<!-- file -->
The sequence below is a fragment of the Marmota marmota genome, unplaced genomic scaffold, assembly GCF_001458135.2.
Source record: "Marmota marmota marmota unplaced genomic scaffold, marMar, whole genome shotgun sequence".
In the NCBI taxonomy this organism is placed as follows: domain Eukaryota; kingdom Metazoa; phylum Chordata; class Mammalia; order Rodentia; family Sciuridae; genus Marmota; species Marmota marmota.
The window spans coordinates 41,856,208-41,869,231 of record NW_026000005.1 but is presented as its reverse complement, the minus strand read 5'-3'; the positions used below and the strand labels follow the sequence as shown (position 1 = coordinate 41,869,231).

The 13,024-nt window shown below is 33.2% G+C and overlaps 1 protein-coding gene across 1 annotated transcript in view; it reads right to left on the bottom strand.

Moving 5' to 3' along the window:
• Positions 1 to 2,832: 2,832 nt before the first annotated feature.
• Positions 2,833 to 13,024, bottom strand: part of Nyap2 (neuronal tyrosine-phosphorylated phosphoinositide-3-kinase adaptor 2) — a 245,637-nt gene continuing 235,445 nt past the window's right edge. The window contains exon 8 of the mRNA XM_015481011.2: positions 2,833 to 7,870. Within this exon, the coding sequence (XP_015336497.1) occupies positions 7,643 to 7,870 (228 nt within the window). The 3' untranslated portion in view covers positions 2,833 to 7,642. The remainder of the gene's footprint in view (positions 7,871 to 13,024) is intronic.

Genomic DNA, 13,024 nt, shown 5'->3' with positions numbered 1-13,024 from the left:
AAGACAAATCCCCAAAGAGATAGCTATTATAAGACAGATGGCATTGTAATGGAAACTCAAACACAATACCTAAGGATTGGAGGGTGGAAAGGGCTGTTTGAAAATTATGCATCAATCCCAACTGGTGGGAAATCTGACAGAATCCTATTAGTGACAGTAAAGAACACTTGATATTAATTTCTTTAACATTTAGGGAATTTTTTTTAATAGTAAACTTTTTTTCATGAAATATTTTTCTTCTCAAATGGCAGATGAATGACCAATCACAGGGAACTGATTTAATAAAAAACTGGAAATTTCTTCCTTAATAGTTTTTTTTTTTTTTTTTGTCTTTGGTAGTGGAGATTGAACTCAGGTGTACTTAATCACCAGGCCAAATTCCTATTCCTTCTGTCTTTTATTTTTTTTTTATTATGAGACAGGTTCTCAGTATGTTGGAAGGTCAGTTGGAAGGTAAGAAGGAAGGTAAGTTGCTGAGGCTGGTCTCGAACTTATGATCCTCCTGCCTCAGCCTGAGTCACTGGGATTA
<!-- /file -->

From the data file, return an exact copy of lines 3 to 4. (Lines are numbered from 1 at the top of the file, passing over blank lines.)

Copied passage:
In the NCBI taxonomy this organism is placed as follows: domain Eukaryota; kingdom Metazoa; phylum Chordata; class Mammalia; order Rodentia; family Sciuridae; genus Marmota; species Marmota marmota.
The window spans coordinates 41,856,208-41,869,231 of record NW_026000005.1 but is presented as its reverse complement, the minus strand read 5'-3'; the positions used below and the strand labels follow the sequence as shown (position 1 = coordinate 41,869,231).